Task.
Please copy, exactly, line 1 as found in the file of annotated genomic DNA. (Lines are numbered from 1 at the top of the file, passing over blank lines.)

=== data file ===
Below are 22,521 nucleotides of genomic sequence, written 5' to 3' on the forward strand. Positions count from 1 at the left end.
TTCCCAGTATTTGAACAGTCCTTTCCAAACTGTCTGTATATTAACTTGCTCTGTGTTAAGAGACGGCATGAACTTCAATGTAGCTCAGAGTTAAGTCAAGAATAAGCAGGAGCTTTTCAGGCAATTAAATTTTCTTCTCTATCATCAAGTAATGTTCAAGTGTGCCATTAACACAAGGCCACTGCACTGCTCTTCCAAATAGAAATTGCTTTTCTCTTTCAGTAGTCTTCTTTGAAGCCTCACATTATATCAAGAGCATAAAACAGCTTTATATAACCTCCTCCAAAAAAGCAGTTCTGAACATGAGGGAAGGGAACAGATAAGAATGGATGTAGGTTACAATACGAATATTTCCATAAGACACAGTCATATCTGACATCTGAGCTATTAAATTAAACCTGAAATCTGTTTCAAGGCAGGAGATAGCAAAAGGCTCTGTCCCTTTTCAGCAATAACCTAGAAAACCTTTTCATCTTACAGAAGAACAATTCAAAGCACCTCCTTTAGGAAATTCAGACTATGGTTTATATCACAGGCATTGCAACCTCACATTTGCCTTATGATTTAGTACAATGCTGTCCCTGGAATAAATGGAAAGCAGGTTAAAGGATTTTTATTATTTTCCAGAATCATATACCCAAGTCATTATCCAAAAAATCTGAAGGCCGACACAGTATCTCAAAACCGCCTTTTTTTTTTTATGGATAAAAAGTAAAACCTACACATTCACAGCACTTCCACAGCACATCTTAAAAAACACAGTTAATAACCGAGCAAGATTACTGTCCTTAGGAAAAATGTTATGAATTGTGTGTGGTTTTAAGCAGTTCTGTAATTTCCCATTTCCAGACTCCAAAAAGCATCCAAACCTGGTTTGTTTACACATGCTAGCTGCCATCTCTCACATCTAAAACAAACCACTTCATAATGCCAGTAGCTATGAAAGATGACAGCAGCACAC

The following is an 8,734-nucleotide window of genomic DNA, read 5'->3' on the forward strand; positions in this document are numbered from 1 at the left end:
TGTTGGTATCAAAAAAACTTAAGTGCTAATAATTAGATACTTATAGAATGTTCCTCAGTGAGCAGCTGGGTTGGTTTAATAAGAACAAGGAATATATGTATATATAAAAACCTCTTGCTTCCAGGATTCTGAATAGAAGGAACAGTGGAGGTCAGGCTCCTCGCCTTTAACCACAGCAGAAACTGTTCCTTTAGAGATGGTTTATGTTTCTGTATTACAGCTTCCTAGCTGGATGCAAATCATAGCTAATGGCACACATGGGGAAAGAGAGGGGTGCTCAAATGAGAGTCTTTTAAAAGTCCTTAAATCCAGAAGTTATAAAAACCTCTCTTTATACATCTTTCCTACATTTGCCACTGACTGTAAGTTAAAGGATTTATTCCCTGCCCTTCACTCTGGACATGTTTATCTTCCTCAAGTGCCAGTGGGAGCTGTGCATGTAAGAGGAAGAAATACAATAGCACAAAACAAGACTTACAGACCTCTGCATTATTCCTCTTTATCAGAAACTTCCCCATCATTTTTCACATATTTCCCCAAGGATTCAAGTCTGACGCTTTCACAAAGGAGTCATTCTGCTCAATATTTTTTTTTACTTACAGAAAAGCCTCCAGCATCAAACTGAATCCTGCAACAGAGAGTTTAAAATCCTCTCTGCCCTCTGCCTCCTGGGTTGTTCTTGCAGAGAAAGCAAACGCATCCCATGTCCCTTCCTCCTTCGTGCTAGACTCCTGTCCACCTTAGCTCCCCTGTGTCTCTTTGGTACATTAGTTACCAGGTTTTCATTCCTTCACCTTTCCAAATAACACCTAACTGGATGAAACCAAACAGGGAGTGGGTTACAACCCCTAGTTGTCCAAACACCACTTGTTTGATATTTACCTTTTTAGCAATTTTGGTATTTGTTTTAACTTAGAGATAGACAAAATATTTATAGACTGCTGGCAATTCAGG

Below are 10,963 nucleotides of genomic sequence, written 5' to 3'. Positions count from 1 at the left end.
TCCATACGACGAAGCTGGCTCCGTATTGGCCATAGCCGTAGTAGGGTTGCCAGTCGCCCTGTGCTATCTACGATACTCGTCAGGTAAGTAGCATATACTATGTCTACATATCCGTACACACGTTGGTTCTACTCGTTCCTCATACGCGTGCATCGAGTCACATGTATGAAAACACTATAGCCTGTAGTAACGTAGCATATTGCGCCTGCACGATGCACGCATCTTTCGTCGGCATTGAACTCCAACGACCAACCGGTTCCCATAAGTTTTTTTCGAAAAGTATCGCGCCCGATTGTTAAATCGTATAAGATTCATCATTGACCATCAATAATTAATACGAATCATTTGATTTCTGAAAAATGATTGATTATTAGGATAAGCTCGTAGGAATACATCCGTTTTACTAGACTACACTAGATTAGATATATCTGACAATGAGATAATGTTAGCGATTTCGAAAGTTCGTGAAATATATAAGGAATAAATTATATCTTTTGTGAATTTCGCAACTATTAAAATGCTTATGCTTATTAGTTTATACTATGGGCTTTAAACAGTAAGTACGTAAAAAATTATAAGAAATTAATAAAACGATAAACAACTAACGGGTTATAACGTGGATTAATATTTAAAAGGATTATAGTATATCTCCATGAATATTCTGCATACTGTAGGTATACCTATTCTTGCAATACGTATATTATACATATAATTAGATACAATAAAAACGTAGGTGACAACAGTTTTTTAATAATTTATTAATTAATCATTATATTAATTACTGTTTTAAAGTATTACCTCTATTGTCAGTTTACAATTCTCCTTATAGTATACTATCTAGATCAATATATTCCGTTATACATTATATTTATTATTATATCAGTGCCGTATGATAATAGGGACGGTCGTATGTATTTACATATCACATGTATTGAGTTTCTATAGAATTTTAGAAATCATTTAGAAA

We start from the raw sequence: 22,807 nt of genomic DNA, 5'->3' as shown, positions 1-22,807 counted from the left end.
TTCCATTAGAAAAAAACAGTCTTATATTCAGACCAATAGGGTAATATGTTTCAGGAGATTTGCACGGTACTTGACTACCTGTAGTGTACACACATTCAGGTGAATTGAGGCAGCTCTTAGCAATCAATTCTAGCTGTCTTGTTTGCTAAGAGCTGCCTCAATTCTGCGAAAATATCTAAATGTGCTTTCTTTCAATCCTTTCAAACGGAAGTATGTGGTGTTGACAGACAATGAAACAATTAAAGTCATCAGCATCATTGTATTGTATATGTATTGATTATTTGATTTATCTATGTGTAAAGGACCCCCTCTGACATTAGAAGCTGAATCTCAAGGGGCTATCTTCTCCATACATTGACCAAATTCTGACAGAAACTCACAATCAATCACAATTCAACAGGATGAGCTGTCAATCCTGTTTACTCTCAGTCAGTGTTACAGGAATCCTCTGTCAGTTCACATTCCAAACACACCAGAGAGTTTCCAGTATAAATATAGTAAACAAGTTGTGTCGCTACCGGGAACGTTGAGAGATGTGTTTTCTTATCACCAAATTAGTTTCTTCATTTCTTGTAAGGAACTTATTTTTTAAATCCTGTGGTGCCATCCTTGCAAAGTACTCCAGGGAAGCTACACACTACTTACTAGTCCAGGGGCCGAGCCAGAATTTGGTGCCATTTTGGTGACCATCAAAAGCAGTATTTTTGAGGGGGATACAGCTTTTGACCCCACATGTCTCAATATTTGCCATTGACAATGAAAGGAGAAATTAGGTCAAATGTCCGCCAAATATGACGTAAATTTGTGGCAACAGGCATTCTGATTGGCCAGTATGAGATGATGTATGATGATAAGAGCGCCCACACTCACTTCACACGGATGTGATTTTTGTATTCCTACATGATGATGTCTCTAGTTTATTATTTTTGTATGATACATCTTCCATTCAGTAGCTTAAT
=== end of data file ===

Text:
Below are 22,521 nucleotides of genomic sequence, written 5' to 3' on the forward strand. Positions count from 1 at the left end.